Thursday, February 28, 2008

Stuff I've been doing

I made a pretty substantial post over on my brain dump blog about some of my recent non-game projects, which might be interesting to some of you.

The Origin

In case you were wondering about this blog's name...

It comes from a fairly perfect (educational?) sign that Chad got me back in the day. Trivia for when I'm famous.

Sunday, February 24, 2008

Monster City

Just a quick update. I playtested a new, action-point-based version of this with the Tigris and Euphrates components, featuring a much smaller-scale city, and it seemed to go well. There are some interesting, emergent things that I'm liking. It still needs something, but its the best I've felt about it so far. Something special is happening with it, I just need to hone that into a proper game without losing that.

Don't have the time to do a proper update now, but will soon.

Sunday, February 10, 2008


I continue to wrangle with ways of thinking about designing games, looking for metaphors and perspectives that might shed light on which approaches are most promising. One perspective that has seemed promising is Challenges, that is, looking at designs in terms of the challenges they present to the player. Does the play have a way to translate their overall goal of winning into lower level strategic and tactical challenges? Ideally, a game has a variety of cycles of goal-setting, goal-pursuit and resolution.

For example, a game of Puerto Rico might involve a player who says "I'm going to pursue a factory strategy", "I need a coffeee roaster", "I need to get more money", "I need to get that last small market", "I need to sell my goods", "I need to make sure I sell my goods before Ted, who aslo has a sugar and would clog that market slot". Etc. There are challenges that have subchallenges, and a player can pursue them.

Challenges are good. They give the player something to strive for, and even feeling like you have chosen the right goal is itself satisfying. Plus, whenever you have a challenges, you have an opportunity for drama. Either you have victory or defeat, either you meet your challenge or fail.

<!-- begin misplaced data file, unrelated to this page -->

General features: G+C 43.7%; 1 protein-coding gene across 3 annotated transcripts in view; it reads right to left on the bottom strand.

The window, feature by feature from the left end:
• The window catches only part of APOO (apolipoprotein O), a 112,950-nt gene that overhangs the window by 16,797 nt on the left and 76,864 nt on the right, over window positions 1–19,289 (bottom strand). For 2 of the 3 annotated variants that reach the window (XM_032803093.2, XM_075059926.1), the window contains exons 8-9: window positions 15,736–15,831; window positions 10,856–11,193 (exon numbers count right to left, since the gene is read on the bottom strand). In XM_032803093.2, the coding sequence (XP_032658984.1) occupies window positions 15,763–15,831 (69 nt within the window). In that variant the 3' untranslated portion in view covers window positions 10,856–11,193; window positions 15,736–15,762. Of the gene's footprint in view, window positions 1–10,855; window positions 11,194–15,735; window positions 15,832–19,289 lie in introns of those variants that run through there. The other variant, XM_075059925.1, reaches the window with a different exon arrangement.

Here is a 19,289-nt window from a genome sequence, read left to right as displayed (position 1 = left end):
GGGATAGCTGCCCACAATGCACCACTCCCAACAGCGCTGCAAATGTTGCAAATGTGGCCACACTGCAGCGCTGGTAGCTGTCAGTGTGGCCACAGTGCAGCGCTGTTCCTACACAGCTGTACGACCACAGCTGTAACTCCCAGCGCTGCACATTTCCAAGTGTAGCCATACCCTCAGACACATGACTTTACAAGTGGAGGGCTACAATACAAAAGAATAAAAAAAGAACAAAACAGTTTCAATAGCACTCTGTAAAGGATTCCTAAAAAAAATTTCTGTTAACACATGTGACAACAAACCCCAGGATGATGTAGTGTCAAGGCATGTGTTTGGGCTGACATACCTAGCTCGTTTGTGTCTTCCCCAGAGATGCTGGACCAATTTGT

So a challenge is:
- Setting a goal
- Making decisions in an effort to achieve that goal
- Resolution of the challenge, as success, failure, or a bit of both.

Challenge Establishing
It would seem that all games would have challenges, but some are surprisingly lacking, and suffer as a result. In a game like Fresh Fish, where results are largely emergent can defy challenge-making, at least the first couple of times you play. You have the challenge of "get your production facilities close to the delivery spots" but it can be hard to translate that into lower-level challenges. Strategies are not readily apparent, so you blithely throw down cubes. If you fail, you don't feel as if you're failed to meet a challenge, but rather just shrug at the situation.

An unexperienced Go player will see opportunities to surround enemy groups, and establish their capture as a Challenge. But more experienced players will know to look for sublte aspects of eyes, sente and aji, carefully choosing which battles to fight, setting up areas of power, and psychological ploys. Their challenges extend to higher and lower levels of abstraction, giving richer gameplay.

So its important that the gameplay provide opportunities for players to establish challenges in the first place. Ideally, this happens from the first play. For example, in Ticket to Ride, tickets suggest the challenge of completing them, and beneath that there are the challenges of finishing particular routes, and therefore challenges of gathering the necessary cards. The game is such a successful gateway game because it provides a rich challenge structure, right off the bat.

Challenge Pursuit
Once a challenge has been established by a player, they need to have the tools to satisfyingly pursue it. There should be uncertainty about whether you will succeed, but you should have some control over your fate. If you don't feel like your efforts affect your consequences, you're going to stop caring about the challenges before you.